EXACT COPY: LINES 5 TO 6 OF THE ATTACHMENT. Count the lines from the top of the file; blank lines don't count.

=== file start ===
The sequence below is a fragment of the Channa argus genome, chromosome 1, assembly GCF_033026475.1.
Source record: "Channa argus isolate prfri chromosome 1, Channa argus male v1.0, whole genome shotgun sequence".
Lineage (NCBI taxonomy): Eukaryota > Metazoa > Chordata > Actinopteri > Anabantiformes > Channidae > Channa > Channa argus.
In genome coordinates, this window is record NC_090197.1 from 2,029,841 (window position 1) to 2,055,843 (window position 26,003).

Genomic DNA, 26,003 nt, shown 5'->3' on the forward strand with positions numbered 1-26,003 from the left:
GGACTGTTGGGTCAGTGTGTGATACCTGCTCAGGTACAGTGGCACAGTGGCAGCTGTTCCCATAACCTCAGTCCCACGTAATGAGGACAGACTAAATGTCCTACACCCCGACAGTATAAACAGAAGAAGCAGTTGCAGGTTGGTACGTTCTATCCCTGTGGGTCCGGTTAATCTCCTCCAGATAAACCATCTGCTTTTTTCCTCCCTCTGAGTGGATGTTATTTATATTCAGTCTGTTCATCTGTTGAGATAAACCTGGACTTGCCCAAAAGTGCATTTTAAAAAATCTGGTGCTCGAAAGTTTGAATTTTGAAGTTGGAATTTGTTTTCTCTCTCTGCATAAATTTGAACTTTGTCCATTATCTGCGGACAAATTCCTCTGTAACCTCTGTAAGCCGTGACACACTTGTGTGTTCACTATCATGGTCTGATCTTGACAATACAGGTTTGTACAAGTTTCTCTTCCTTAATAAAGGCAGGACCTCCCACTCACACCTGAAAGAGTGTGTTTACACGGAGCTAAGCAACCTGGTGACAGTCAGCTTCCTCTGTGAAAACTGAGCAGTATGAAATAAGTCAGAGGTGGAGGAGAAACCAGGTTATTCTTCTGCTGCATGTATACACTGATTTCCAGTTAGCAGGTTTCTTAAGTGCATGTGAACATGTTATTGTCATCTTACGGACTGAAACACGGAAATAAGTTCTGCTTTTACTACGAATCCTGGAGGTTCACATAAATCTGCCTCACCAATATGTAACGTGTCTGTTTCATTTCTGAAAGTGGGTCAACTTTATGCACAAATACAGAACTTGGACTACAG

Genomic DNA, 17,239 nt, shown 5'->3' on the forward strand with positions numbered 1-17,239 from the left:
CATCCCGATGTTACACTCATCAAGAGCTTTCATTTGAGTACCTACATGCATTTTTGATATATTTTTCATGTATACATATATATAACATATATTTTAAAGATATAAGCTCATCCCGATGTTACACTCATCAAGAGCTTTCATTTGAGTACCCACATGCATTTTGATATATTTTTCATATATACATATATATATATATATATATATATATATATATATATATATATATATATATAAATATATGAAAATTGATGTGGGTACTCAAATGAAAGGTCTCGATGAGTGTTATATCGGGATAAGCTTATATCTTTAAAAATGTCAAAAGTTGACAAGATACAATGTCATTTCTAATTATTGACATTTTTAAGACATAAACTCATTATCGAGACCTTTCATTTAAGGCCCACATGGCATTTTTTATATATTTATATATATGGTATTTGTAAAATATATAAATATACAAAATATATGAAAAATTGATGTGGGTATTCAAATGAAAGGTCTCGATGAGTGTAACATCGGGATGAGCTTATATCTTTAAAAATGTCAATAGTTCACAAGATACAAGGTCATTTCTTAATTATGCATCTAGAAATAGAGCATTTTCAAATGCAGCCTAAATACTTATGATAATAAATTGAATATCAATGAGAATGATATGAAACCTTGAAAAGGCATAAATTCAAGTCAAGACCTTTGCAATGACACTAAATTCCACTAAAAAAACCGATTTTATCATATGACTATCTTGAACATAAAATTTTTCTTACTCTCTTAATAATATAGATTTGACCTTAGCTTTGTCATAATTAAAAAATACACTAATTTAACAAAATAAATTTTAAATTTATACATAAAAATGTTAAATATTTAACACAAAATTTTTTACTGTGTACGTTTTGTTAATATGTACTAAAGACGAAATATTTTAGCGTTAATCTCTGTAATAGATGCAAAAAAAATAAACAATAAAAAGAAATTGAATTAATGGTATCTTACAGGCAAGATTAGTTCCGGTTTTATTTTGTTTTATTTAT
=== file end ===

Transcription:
Genomic DNA, 26,003 nt, shown 5'->3' on the forward strand with positions numbered 1-26,003 from the left:
GGACTGTTGGGTCAGTGTGTGATACCTGCTCAGGTACAGTGGCACAGTGGCAGCTGTTCCCATAACCTCAGTCCCACGTAATGAGGACAGACTAAATGTCCTACACCCCGACAGTATAAACAGAAGAAGCAGTTGCAGGTTGGTACGTTCTATCCCTGTGGGTCCGGTTAATCTCCTCCAGATAAACCATCTGCTTTTTTCCTCCCTCTGAGTGGATGTTATTTATATTCAGTCTGTTCATCTGTTGAGATAAACCTGGACTTGCCCAAAAGTGCATTTTAAAAAATCTGGTGCTCGAAAGTTTGAATTTTGAAGTTGGAATTTGTTTTCTCTCTCTGCATAAATTTGAACTTTGTCCATTATCTGCGGACAAATTCCTCTGTAACCTCTGTAAGCCGTGACACACTTGTGTGTTCACTATCATGGTCTGATCTTGACAATACAGGTTTGTACAAGTTTCTCTTCCTTAATAAAGGCAGGACCTCCCACTCACACCTGAAAGAGTGTGTTTACACGGAGCTAAGCAACCTGGTGACAGTCAGCTTCCTCTGTGAAAACTGAGCAGTATGAAATAAGTCAGAGGTGGAGGAGAAACCAGGTTATTCTTCTGCTGCATGTATACACTGATTTCCAGTTAGCAGGTTTCTTAAGTGCATGTGAACATGTTATTGTCATCTTACGGACTGAAACACGGAAATAAGTTCTGCTTTTACTACGAATCCTGGAGGTTCACATAAATCTGCCTCACCAATATGTAACGTGTCTGTTTCATTTCTGAAAGTGGGTCAACTTTATGCACAAATACAGAACTTGGACTACAG